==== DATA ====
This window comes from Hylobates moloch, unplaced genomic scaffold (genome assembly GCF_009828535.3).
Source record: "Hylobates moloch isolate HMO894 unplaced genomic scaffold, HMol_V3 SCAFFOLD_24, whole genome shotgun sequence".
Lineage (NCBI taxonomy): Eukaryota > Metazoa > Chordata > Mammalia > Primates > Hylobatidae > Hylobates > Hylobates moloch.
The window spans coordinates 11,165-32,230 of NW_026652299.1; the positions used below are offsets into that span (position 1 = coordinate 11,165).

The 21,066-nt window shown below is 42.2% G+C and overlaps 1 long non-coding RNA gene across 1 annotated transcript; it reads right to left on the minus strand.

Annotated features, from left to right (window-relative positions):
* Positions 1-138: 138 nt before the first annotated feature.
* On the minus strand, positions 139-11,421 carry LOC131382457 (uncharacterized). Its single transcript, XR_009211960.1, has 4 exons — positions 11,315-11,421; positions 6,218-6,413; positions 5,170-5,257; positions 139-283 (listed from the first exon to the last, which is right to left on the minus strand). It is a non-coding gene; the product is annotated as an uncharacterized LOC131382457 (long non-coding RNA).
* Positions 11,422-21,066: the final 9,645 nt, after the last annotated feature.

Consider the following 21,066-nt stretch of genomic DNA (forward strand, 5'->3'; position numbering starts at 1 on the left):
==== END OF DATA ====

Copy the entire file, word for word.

This window comes from Hylobates moloch, unplaced genomic scaffold (genome assembly GCF_009828535.3).
Source record: "Hylobates moloch isolate HMO894 unplaced genomic scaffold, HMol_V3 SCAFFOLD_24, whole genome shotgun sequence".
Lineage (NCBI taxonomy): Eukaryota > Metazoa > Chordata > Mammalia > Primates > Hylobatidae > Hylobates > Hylobates moloch.
The window spans coordinates 11,165-32,230 of NW_026652299.1; the positions used below are offsets into that span (position 1 = coordinate 11,165).

The 21,066-nt window shown below is 42.2% G+C and overlaps 1 long non-coding RNA gene across 1 annotated transcript; it reads right to left on the minus strand.

Annotated features, from left to right (window-relative positions):
* Positions 1-138: 138 nt before the first annotated feature.
* On the minus strand, positions 139-11,421 carry LOC131382457 (uncharacterized). Its single transcript, XR_009211960.1, has 4 exons — positions 11,315-11,421; positions 6,218-6,413; positions 5,170-5,257; positions 139-283 (listed from the first exon to the last, which is right to left on the minus strand). It is a non-coding gene; the product is annotated as an uncharacterized LOC131382457 (long non-coding RNA).
* Positions 11,422-21,066: the final 9,645 nt, after the last annotated feature.

Consider the following 21,066-nt stretch of genomic DNA (forward strand, 5'->3'; position numbering starts at 1 on the left):